I live in a place where people used to work for GM for 30 years and retire. That was all a career was in metro Detroit.
Now, work is a constantly shifting mess of deadlines, multiple employers, and no benefits, all glued together with sweat equity and elbow grease.
This trend was never clearer than last week, when I saw a Twitter thread by a foodie editor get mercilessly dunked on for posting a job ad that was basically a full-time contracting position. With no benefits, of course.
Check out the comment-to-like ratio on this bad boy (those of us who spend too much time on Twitter call this getting “ratio’d”— if more people comment to tell you you’re wrong than people who like the post, it’s a clear sign you have a bad take).
I have an amazing job for a food writer who is at the beginning of her/his career. Here are the details:
— David Tamarkin (@DavidTamarkin) March 11, 2019
The story gets worse.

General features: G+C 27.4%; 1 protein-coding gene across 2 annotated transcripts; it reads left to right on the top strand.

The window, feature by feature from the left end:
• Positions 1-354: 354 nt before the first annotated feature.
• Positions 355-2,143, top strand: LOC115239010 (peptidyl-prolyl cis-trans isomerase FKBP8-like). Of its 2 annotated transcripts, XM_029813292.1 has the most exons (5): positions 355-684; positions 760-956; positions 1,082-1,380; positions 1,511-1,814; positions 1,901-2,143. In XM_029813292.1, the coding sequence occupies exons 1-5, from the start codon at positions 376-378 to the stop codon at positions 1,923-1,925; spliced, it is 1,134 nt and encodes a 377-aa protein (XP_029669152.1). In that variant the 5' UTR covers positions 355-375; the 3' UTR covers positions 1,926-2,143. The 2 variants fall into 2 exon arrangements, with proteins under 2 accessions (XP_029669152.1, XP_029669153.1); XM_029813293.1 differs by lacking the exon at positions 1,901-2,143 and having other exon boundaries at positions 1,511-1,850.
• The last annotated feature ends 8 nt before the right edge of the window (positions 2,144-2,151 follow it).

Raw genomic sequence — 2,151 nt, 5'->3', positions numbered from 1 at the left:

I forgot about the Twitter dunking until I read the story linked below in Splinter about the state of employment in digital media. It’s a piece written by a contractor slamming media orgs for relying on contractors. The writer admits to being denied benefits while still doing the work of any full-time employee.
This is what’s known as “full-time freelance,” according to the author. If you ask me, that’s a phrase that makes as much sense as claiming to have a “revenue-funded business.”
“Full-time freelance” should never be able to describe someone’s relationship to a single employer. If you’re full-time with one employer, you are their employee and they need to read the regs and start calling you that.
But wait, it gets even worse!
The Splinter author’s employer allowed him to air these grievances because they knew they could get clicks from it.
They obviously made the calculation that any backlash they’d get could be countered by the author’s own backpedaling in the piece and made up for in notoriety for daring to put the piece itself out. Gizmodo Media Group doubly benefits from this, while giving the illusion they’re letting employee speak truth to power.
Enjoy punching the clock this week.